Greenville is also the home of the Greenville Chorale, a 160-voice choral group.

Home of the upstate hiphop record label HDI Records

Comedy[edit]

There are eight comedy venues in Greenville featuring stand up comedy, sketch comedy, ventriloquists, as well as experimental and non-traditional comedy.[44]

Dance and Theatre[edit]

The Carolina Ballet Theatre is a professional dance company which regularly presents programs at the Peace Center and elsewhere. CBT presents four performances annually as the resident professional dance company of the Peace Center with their largest as the holiday classic, "The Nutcracker, Once Upon A Time in Greenville." This production is modelled after the major companies who have set their holiday class in their hometown. Centre Stage, Greenville Little Theater, South Carolina Children's Theater and the Warehouse Theatre are the major playhouses in the area. These theaters offer a variety of performances including well-known works, such as Death of a Salesman and Grease, and plays written by local playwrights. During the Spring and Summer, the local Shakespearean company performs Shakespeare in the Park at the Falls Park Amphitheater.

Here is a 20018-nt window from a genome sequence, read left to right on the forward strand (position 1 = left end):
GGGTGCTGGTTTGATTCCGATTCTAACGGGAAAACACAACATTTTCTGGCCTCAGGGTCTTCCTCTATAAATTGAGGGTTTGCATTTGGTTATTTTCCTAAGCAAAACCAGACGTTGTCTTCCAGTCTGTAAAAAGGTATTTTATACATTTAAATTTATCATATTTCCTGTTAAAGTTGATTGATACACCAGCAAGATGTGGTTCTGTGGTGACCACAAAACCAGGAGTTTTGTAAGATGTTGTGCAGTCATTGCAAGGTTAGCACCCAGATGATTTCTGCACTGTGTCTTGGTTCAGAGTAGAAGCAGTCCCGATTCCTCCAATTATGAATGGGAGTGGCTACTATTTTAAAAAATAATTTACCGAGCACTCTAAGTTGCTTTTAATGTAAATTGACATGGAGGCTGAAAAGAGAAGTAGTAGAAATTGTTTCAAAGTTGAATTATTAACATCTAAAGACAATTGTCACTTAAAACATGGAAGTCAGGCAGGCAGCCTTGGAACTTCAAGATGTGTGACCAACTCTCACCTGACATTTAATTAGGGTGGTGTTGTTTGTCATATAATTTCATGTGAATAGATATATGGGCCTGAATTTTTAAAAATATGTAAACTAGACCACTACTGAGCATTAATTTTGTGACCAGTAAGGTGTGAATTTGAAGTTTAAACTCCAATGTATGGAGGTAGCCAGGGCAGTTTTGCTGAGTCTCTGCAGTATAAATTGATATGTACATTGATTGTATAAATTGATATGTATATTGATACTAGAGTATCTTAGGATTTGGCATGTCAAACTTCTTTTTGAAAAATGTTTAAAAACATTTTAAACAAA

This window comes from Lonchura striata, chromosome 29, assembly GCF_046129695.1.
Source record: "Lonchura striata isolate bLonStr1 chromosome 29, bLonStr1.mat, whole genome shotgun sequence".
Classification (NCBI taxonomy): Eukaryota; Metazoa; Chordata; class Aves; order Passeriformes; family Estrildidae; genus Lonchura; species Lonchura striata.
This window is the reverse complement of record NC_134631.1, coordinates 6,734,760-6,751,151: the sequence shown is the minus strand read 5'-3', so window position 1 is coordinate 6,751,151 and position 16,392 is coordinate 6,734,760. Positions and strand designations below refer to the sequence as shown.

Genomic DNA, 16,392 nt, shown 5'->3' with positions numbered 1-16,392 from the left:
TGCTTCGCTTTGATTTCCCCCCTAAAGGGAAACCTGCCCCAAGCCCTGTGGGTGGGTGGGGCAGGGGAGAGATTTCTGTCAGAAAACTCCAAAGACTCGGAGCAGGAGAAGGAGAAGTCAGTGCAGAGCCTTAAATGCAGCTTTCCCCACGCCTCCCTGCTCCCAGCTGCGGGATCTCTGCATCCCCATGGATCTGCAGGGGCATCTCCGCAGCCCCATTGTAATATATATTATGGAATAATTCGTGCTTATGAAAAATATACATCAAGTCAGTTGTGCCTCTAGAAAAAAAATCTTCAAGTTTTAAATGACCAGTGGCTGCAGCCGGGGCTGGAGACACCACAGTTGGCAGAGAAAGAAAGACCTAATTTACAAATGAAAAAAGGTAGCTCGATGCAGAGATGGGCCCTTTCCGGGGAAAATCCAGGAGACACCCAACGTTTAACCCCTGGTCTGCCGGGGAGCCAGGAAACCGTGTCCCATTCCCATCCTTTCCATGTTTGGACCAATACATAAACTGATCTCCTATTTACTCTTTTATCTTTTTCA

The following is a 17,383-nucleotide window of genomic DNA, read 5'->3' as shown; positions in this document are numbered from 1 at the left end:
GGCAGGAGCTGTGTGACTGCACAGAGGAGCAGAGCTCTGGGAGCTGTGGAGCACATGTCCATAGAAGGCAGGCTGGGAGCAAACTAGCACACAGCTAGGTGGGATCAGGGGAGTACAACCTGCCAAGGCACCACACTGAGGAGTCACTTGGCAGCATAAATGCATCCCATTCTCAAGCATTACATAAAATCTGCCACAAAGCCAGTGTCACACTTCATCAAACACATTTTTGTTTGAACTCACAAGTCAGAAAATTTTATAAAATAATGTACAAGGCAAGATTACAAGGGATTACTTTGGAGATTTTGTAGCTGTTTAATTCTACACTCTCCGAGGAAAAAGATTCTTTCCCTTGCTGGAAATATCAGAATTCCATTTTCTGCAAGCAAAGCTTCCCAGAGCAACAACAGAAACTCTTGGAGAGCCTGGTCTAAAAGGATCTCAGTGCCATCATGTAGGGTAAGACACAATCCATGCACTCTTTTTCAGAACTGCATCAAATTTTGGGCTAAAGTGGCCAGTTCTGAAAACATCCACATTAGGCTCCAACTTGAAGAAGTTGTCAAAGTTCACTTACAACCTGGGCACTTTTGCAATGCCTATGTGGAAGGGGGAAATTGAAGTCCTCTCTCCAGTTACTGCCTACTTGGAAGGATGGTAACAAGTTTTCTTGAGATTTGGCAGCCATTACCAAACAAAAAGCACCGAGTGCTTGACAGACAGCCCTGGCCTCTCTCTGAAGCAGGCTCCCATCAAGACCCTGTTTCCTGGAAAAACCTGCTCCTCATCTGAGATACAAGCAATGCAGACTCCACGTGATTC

Social Dancing[edit]

Greenville is also home to a thriving social dance scene. Regular social dances include:

Upstate Swing has been putting on a weekly Tuesday swing dance since 1998 drawing hundreds of people every week to a beginner lesson followed by a three hour social dance.[45]

The Greenville Lindy Hoppers meet weekly on Thursdays for beginner and intermediate Lindy Hop lessons followed by a social dance. They also host The Greenville Lindy Exchange the last weekend of June every year which draws hundreds of swing dancers from across the southeast to the Upstate.[46]